The determination of whether a person is a resident of a particular household for insurance coverage purposes is a question of fact. Morgan v. Illinois Farmers Ins. Co., 392 N.W.2d 37, 39 (Minn. App. 1986), review denied (Minn. Oct. 22, 1986); Fruchtman v. State Farm Mut. Auto. Ins. Co., 274 Minn. 54, 55, 142 N.W.2d 299, 300 (1966). Factual determinations are reversible only if they are clearly erroneous. Morgan, 392 N.W.2d at 39.

Ostensibly, we are asked to review a summary judgment and to determine whether or not the district court correctly applied the law to undisputed facts. See Betlach v. Wayzata Condominium, 281 N.W.2d 328, 330 (Minn. 1979) (on appeal from summary judgment appellate court determines whether there is genuine issue of material fact and whether trial court correctly applied law). In actuality, the facts were not entirely undisputed. The ultimate and dispositive fact issue of residency was disputed.[1] The parties agreed only to the context facts and they stipulated that the court could base its decision on various exhibits. The court did so and determined that Geyer was not a resident of his parents' home at the time of the fire. Having decided the ultimate fact issue, the court decided the legal issue, namely, that the insurance contract did not provide coverage for Geyer as a nonresident of the insured premises. The parties do not dispute the legal conclusion that a nonresident is not entitled to coverage. The standard of review is not, therefore, the summary judgment standard but rather the "clearly erroneous" test that applies to factual determinations.

Our appellate courts have applied two sets of criteria for deciding residency in insurance coverage cases. The first, set forth in Fireman's Ins. Co. of Newark, N.J. v. Viktora, 318 N.W.2d 704, 706 (Minn. 1982), relies on three factors:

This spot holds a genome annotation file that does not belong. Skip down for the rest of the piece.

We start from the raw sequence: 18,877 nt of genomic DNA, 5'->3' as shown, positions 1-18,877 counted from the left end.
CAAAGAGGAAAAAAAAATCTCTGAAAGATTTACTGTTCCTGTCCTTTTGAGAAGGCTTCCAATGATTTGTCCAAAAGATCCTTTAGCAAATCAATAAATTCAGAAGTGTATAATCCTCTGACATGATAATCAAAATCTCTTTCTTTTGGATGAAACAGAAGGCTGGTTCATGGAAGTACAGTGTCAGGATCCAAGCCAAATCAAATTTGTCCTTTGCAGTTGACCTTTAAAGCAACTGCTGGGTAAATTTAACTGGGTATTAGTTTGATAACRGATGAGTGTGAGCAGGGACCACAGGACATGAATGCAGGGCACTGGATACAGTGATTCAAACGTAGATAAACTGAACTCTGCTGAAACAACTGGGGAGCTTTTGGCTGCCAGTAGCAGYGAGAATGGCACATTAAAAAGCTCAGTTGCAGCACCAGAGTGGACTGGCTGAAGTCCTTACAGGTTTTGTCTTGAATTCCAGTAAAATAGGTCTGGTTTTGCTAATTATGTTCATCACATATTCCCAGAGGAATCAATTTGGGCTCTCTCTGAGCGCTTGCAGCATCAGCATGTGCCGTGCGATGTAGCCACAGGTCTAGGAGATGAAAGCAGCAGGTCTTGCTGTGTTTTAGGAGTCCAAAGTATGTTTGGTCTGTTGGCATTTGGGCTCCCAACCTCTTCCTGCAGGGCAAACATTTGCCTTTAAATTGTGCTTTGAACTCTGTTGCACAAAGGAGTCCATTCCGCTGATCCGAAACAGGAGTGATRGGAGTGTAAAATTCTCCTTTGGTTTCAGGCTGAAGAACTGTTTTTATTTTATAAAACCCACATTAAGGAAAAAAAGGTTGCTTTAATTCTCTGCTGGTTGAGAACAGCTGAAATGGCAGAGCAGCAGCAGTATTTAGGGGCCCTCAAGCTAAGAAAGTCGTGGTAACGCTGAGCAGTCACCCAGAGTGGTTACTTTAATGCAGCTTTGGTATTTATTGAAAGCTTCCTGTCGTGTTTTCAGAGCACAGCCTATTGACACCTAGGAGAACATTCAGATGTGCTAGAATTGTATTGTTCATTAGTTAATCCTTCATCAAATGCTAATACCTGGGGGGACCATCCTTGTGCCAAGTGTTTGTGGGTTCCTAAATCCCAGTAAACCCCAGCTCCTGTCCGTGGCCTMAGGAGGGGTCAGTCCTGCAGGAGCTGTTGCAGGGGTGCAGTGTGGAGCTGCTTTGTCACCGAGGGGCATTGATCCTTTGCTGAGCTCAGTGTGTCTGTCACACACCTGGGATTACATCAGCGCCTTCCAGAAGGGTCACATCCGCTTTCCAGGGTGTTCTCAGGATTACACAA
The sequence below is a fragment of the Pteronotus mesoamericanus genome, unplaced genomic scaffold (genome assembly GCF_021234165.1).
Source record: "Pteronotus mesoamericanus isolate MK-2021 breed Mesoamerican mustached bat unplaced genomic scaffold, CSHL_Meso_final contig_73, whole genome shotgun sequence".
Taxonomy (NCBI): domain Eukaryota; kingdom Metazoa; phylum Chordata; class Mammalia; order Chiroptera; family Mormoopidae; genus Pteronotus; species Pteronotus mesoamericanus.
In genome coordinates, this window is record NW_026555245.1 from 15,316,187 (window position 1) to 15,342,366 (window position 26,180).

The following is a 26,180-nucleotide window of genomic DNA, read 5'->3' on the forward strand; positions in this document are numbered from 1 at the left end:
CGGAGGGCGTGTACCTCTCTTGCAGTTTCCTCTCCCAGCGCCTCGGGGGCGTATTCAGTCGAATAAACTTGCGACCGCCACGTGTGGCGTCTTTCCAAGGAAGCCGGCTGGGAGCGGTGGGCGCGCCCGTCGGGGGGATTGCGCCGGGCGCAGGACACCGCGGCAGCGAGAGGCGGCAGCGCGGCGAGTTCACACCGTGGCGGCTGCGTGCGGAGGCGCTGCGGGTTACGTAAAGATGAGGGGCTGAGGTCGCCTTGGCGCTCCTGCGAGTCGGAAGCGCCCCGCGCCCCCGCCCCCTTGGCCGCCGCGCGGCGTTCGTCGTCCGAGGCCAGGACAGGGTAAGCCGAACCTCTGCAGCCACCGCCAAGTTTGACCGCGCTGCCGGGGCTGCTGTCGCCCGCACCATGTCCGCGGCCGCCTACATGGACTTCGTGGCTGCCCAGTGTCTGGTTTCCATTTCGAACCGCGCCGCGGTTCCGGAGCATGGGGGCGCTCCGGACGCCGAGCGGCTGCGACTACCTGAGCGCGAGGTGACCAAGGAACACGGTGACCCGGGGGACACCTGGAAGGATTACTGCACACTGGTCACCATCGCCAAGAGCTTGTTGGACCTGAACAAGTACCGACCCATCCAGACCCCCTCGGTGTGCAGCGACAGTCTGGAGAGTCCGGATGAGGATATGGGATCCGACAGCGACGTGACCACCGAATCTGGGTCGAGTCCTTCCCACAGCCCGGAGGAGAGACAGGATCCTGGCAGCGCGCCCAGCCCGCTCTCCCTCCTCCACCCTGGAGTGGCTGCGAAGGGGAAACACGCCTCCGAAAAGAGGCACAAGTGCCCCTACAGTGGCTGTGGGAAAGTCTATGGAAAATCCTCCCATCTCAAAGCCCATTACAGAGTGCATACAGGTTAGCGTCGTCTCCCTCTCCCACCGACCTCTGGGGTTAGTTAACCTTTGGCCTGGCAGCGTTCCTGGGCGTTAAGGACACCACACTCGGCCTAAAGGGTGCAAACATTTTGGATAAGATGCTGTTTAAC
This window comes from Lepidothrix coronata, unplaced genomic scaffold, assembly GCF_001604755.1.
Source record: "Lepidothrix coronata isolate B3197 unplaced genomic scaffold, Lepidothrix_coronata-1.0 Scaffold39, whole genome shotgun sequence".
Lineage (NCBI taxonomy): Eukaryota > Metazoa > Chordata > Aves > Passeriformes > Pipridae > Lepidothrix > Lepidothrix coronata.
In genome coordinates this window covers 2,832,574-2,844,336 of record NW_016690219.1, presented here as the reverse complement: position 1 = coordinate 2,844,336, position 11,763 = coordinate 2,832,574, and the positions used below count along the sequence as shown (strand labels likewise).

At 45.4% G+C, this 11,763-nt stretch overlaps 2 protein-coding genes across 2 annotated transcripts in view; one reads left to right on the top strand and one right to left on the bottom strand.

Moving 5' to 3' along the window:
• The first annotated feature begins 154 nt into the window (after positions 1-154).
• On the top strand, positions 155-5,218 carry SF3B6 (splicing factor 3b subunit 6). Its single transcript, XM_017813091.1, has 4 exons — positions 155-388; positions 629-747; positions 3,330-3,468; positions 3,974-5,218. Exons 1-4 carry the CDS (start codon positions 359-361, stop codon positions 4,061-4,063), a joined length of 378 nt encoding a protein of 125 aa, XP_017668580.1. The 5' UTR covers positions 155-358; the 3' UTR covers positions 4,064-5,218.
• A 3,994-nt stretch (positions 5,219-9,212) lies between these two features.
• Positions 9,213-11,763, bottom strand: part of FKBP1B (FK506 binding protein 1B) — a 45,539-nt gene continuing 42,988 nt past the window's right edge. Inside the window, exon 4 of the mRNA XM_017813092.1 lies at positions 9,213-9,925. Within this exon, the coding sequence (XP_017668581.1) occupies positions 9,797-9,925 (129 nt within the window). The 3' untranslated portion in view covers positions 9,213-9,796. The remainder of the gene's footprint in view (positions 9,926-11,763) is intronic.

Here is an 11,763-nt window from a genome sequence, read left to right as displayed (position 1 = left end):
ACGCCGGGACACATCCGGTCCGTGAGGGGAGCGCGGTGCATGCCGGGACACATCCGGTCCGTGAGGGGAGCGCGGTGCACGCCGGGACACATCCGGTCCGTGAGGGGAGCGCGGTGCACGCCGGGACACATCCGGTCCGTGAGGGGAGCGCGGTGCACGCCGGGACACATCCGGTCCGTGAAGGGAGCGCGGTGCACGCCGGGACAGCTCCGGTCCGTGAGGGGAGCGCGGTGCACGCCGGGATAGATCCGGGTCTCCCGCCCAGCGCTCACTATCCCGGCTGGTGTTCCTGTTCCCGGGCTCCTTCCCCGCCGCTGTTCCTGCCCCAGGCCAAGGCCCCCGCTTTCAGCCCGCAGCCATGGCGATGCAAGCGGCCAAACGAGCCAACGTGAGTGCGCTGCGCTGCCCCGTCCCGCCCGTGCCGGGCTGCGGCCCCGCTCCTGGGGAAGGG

1. Whether the person is living under the same roof as the named insured;

2. in a close, intimate, and informal relationship; and

3. the intended duration is likely to be substantial, is consistent with the informality of the relationship, and it is reasonable that the relationship would be considered in contracting about such things as insurance


The second set of criteria was detailed in Wood v. Mutual Serv. Cas. Ins. Co., 415 N.W.2d 748, 750 (Minn. App. 1987), review denied (Minn. Feb. 12, 1988):

1. Person's age;

2. whether person has established a separate residence;

3. whether the person is self-sufficient;

4. the frequency and duration of the person's stay in the home;

5. the person's intent to return to the home.

The district court analyzed the facts in light of these criteria and found that Geyer, having taken several objective steps to remove himself from residency in his parents' home, was not a resident in that home at the time of the fire. The facts support the court's finding under both sets of criteria. Geyer was not living in the family home; his stays there were brief; he stated that he intended not to return permanently; and he was a 20-year old who was financially self-sufficient. Although he had not established a permanent separate residence, he had ongoing residency on his college campus.

There were, to be sure, indicia of residency in the family home as well. Geyer kept the address of that home on his driver's license and listed it on important documents. The court found that Geyer did so for convenience rather than to indicate residency. Our supreme court has recognized that sometimes adult children who reside elsewhere continue to use a family address as a convenience. See Fruchtman, 274 Minn. at 57, 142 N.W.2d at 301 (adult child in military used parents' address as convenience and not to maintain residence there). We cannot say that the court's finding in this regard was clearly erroneous.

Appellant argues that a person can be a resident of more than one household. See American Family Mut. Ins. Co. v. Thiem, 503 N.W.2d 789, 790 (Minn. 1993). We agree, but the criteria for residency established in Vicktora and Wood still apply. The facts of this case do not satisfy the criteria as to Geyer's family home. The court did not clearly err in finding that Geyer was a nonresident of his parents' home at the time of the fire.


[1] It is likely that "residency" is a mixed question of fact and law. Such characterization does not, however, change our approach on review.